Polaris - Names

Names

Further information: Axis mundi

Because of its importance in celestial navigation, Polaris is known by numerous names.

One ancient name for Polaris was Cynosūra, from the Greek κυνόσουρα "the dog’s tail" (reflecting a time when the constellation of Ursa Minor "Little Bear" was taken to represent a dog), whence the English word cynosure. Most other names are directly tied to its role as pole star.

In English, it was known as "pole star" or "north star", in Spenser also "steadfast star". An older English name, attested since the 14th century, is lodestar "guiding star", cognate with the Old Norse leiðarstjarna, Middle High German leitsterne. Use of the name Polaris in English dates to the 17th century. It is an ellipsis for the Latin stella polaris "pole star". Another Latin name is stella maris "sea-star", from an early time also used as a title of the Blessed Virgin Mary, popularized in the hymn Ave Maris Stella (8th century). In traditional Indian astronomy, its name in Sanskrit dhruva tāra, literally "fixed star". Its name in medieval Islamic astronomy was variously reported as Mismar "needle, nail", al-kutb al-shamaliyy "the northern axle/spindle", al-kaukab al-shamaliyy "north star". The name Alruccabah or Ruccabah reported in 16th century western sources was that of the constellation.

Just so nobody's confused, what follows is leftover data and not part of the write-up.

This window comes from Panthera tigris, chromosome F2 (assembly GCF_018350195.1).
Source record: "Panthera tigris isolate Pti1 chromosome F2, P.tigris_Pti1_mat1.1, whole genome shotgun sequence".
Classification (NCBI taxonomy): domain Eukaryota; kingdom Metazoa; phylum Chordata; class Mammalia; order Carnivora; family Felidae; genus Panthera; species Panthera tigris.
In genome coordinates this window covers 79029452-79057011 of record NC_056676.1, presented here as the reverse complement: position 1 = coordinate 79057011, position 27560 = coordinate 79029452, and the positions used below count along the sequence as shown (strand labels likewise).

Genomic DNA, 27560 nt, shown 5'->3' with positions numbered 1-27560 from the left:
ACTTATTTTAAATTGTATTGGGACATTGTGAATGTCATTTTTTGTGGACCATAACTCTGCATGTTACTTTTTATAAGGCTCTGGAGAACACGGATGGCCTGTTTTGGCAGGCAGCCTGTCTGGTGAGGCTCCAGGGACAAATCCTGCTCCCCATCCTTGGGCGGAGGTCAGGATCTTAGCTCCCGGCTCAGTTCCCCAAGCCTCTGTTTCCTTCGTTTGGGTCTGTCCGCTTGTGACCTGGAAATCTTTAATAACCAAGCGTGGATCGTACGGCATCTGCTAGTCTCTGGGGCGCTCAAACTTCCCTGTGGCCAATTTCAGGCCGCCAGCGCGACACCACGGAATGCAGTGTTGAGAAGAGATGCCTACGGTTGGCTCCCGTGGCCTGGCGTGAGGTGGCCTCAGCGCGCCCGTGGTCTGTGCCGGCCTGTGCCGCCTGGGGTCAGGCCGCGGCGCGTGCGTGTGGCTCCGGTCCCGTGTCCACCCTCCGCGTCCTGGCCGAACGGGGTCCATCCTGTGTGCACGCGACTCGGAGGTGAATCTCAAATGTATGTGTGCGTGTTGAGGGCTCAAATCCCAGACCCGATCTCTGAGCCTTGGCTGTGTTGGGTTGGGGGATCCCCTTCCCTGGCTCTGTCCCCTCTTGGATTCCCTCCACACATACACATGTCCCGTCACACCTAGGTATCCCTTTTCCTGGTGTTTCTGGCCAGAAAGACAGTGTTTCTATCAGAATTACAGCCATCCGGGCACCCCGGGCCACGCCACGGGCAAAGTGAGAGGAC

In the Old English rune poem, the T-rune is identified with Tyr "fame, honour", which is compared to the pole star, ᛏ biþ tacna sum, healdeð trywa wel " is a sign, it keeps faith well". Shakespeare's sonnet 116 is an example of the symbolism of the north star as a guiding principle: " is the star to every wandering bark / Whose worth's unknown, although his height be taken."

I popular music, Joni Mitchell's song The Last Time I Saw Richard contains the lines: You said 'I am as constant as the Northern Star'/ And I said 'Constantly in the darkness/ Where's that at? If you want me I'll be in the bar'.


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Famous quotes containing the word names:

    Men have sometimes exchanged names with their friends, as if they would signify that in their friend each loved his own soul.
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    Tonight there are only the winter stars.
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